What Is This Feeling Called Grief?
Grief is the response to loss, particularly to the loss of someone or something that has died, to which a bond or affection was formed.
Have you ever felt grief?
Grief does what it wants to. It has power over you.
It shows up in the middle of the night, during the day, at mealtime.
It doesn’t care when it arrives and there’s nothing you can do about it.
Eventually it will leave, but no one can say when that will be.
Grief has no timetable. You may start to feel a little better in 6–8 weeks as your mind begins to reconcile the situation, but the grieving process can last anywhere from 6 months to 4 years or more.
Who can say?
Grief takes over your whole body and mind. You may not be able to eat or sleep.
Maybe you sleep some, but you can’t stay asleep, because you know when you wake up, grief will be there with you.
You can’t get away from it.
It’s bigger and stronger than you.
It will be your constant companion for many days or weeks to come.
It is hard for people to understand the grief that you are experiencing. They can’t see it. It’s not like a broken arm.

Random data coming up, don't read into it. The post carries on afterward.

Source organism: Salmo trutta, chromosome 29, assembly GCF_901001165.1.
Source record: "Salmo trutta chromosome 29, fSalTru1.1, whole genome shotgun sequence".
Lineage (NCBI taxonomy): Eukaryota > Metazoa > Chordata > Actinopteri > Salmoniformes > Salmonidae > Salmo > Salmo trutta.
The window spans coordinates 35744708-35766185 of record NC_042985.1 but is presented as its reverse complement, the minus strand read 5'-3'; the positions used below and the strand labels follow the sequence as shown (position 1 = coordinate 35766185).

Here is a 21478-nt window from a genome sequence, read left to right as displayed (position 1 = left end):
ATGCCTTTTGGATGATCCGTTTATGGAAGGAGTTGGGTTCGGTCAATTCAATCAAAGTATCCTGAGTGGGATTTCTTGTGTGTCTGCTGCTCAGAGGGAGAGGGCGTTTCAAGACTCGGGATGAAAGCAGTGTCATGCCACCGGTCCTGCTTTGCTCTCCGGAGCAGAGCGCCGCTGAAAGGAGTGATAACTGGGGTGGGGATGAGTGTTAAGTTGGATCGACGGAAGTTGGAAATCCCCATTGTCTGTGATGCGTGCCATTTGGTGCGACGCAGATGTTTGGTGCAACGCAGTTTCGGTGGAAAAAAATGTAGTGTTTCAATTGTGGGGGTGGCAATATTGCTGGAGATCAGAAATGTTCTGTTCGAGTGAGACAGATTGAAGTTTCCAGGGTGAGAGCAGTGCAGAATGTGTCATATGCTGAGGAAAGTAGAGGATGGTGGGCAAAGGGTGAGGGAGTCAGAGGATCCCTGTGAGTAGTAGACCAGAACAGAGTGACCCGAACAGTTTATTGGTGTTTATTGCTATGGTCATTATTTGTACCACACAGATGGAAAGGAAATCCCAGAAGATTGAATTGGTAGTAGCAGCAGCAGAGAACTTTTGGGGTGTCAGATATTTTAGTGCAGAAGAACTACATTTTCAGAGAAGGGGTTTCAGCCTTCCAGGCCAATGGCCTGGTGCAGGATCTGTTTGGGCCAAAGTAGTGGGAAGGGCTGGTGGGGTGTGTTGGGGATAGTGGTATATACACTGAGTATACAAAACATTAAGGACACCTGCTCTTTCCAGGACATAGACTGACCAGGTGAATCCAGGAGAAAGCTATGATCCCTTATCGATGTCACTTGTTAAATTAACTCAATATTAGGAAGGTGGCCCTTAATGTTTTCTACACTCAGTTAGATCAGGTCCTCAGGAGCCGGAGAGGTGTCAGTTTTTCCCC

They will tell you that it will get better and easier with time.
You will be asked about how you are doing.
The only answer you can give is that, right this moment OK, but that depends on the day. Yesterday was terribly lonely and you don’t know what tomorrow will be like.
We all grieve differently. These are not just words on a page. Eventually everyone will feel this pain, this invisible pain.
Grief makes it hard to push through the day. Trying to keep up appearances. You don’t want to bring others down with your grieving and sadness. It is a must to try and keep conversations flowing.
Grief has many stages.
First there is shock and disbelief.
Then it begins to creep in more forcefully, bringing with it the emptiness and solitude.
Now it seems to have settled in for the rest of the Winter.
It’s here to stay for awhile. You don’t know for how long.
You cannot evict it like a delinquent tenant.
When grief really hurts is when you realize that this person is never coming home again.
You will never hear that special laugh or voice again.
Will you ever laugh again?
Will you ever feel whole again?
You are only half a person now.
There’s nothing You can do to prepare yourself for grief.
No one believes a loved one is going to leave them behind.
But, it will happen.
Will you be ready?